Support Hyperallergic’s independent arts journalism.
Another day, another Banksy in New York City, and today’s Easter egg popped up on Ludlow Street on Manhattan’s Lower East Side. A strange vision of horses with camera-lens googles rearing up by a car covered with cowering humans, the work is Banksy’s largest New York work to date. Three stereotypical oil barrels, one labeled “BOTH,” another labeled “BARREL,” and a third with the #BanksyNY information line stenciled on it, frame the scene.
One local man mentioned that the site’s fence was covered up with a blue tarp until it was unveiled today.
The messaging is heavy handed, and the recorded message that accompanies this work (call 1-800-656-4271 #5) is drawn from the infamous Wikileaks video of “collateral damage” (h/t @aymanndotcom), showing a US Apache helicopter attack in 2007 that killed Reuters journalist Namir Noor-Eldeen, driver Saeed Chmagh, and several others in a public square in Baghdad. The figures in Banksy’s work, which resemble classical forms, are covered with crosshairs, which also appear in the Wikileaks video, and one figure appears to hold some sort of large stone in his hand. A black oil-like liquid is splashed around the site. There’s no doubt this is about the many wars for oil and our never-ending thirst for black gold to power the vehicles of our violent civilization.
Outfitted with visors of some type, the horses have blank, emotionless expressions and appear to be on the verge of trampling the cowering figures below. Perhaps that’s Banksy’s goal: to make the animals appear mechanized and blinded by technology.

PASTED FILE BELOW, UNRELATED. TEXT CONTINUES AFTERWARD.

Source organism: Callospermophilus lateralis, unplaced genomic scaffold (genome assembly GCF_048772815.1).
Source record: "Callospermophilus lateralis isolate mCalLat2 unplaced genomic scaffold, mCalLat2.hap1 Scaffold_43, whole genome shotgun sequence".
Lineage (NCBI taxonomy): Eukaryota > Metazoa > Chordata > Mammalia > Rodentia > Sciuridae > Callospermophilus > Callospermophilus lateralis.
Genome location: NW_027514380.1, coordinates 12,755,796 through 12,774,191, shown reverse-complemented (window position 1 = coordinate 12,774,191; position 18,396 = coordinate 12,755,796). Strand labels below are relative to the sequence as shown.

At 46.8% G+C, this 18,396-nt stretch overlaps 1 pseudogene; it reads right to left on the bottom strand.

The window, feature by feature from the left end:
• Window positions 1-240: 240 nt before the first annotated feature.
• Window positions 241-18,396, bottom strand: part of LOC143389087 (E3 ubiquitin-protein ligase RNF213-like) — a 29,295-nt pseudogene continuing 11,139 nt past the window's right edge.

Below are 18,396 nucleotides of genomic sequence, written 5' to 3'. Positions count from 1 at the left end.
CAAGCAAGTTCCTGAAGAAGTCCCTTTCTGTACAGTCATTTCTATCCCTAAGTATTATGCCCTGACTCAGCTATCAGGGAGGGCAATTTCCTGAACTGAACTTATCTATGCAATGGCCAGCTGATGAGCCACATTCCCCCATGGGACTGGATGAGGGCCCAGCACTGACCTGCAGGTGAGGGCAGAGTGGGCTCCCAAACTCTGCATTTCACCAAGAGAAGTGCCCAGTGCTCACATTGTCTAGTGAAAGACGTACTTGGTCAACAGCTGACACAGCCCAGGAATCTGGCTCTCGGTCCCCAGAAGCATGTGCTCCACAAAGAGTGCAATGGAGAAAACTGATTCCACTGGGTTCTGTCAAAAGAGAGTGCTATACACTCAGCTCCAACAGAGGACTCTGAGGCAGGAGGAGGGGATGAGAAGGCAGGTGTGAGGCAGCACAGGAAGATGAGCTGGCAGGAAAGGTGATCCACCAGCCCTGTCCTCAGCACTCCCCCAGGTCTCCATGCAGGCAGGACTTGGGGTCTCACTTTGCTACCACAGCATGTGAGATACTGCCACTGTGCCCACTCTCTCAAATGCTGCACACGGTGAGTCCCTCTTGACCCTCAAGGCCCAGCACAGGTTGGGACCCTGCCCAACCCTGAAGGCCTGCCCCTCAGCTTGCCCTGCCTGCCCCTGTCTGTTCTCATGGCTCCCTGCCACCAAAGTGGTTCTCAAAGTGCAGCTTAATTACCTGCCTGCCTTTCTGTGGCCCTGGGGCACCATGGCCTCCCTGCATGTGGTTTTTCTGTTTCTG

While I was looking at the new LES Banksy, I witnessed a number of people sneaking onto the site by climbing the fence topped with barbed wire. From what I could see, none of the trespassers appeared to damage the work, but they did enter the unlocked door on the passenger side of the car.
Red Hook Work Under Plexiglass
If the Lower East Side’s Banksy is getting all the attention, in Red Hook, the man who owns the wall with the red heart balloon, Vassilio Georgiadis, has decided to preserve the work by placing it under plexiglass.
Georgiadis also plans to install lights and properly seal the work. He told our Hyperallergic source that if he had seen someone tagging it in person, he would have “kicked his ass.” When our source asked Georgiadis why he buffed previous work on the site and has decided to keep this one, he explained that the other work, mostly tags, “was just text, I couldn’t read it.”
The proud new custodian of the Banksy said he had never heard of Banksy before last week, but he now loves his work. Georgiadis appears to enjoy the attention his wall has received from Banksy tourists, and he told our source that he even put out pizza for onlookers who visited the wall yesterday.
Tabitha Arnold’s rugs pay tribute to organizers who lay their bodies on the line in the workplace, in the public square, and in the depths of private prisons.
The intentionality of Booker’s abstraction gives me the impetus to discuss something about the current zeitgeist that’s been on my mind for a while.
The Morgan Library & Museum Presents Another Tradition: Drawings by Black Artists from the American South
This exhibition celebrates the Morgan’s recent acquisition of drawings by Thornton Dial, Nellie Mae Rowe, Henry Speller, Luster Willis, and Purvis Young.
After years in the making, New Time opens at the Berkeley Art Museum and Pacific Film Archive.
The museum details the process of moviemaking, from its inception in storytelling all the way to its marketing. But interwoven into these exhibits are ugly truths.
Part of the John Michael Kohler Arts Center in Sheboygan, Wisconsin, the Art Preserve also functions as a curated collection facility and is filled with immersive installations.
The former panels, removed in 2017, featured images dedicated to Confederate Generals Stonewall Jackson and Robert E. Lee.